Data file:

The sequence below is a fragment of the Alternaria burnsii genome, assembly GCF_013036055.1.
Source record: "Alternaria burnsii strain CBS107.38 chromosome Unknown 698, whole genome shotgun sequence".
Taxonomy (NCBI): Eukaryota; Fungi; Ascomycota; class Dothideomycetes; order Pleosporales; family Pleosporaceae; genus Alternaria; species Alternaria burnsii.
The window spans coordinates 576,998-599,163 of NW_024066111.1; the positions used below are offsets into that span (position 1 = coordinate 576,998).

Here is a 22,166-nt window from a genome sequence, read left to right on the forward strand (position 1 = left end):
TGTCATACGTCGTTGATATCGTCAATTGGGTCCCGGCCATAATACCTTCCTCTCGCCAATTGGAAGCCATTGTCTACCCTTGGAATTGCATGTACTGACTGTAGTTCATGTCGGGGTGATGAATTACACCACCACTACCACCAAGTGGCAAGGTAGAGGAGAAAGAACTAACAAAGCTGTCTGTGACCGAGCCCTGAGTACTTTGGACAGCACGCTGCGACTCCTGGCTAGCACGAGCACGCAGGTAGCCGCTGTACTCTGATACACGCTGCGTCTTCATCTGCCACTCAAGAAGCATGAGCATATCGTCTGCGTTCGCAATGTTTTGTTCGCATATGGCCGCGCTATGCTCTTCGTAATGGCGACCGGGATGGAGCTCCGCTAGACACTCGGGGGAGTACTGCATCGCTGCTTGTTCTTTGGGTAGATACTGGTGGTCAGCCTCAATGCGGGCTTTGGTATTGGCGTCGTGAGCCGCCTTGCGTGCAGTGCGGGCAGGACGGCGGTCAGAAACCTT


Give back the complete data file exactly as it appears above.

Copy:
The sequence below is a fragment of the Alternaria burnsii genome, assembly GCF_013036055.1.
Source record: "Alternaria burnsii strain CBS107.38 chromosome Unknown 698, whole genome shotgun sequence".
Taxonomy (NCBI): Eukaryota; Fungi; Ascomycota; class Dothideomycetes; order Pleosporales; family Pleosporaceae; genus Alternaria; species Alternaria burnsii.
The window spans coordinates 576,998-599,163 of NW_024066111.1; the positions used below are offsets into that span (position 1 = coordinate 576,998).

Here is a 22,166-nt window from a genome sequence, read left to right on the forward strand (position 1 = left end):
TGTCATACGTCGTTGATATCGTCAATTGGGTCCCGGCCATAATACCTTCCTCTCGCCAATTGGAAGCCATTGTCTACCCTTGGAATTGCATGTACTGACTGTAGTTCATGTCGGGGTGATGAATTACACCACCACTACCACCAAGTGGCAAGGTAGAGGAGAAAGAACTAACAAAGCTGTCTGTGACCGAGCCCTGAGTACTTTGGACAGCACGCTGCGACTCCTGGCTAGCACGAGCACGCAGGTAGCCGCTGTACTCTGATACACGCTGCGTCTTCATCTGCCACTCAAGAAGCATGAGCATATCGTCTGCGTTCGCAATGTTTTGTTCGCATATGGCCGCGCTATGCTCTTCGTAATGGCGACCGGGATGGAGCTCCGCTAGACACTCGGGGGAGTACTGCATCGCTGCTTGTTCTTTGGGTAGATACTGGTGGTCAGCCTCAATGCGGGCTTTGGTATTGGCGTCGTGAGCCGCCTTGCGTGCAGTGCGGGCAGGACGGCGGTCAGAAACCTT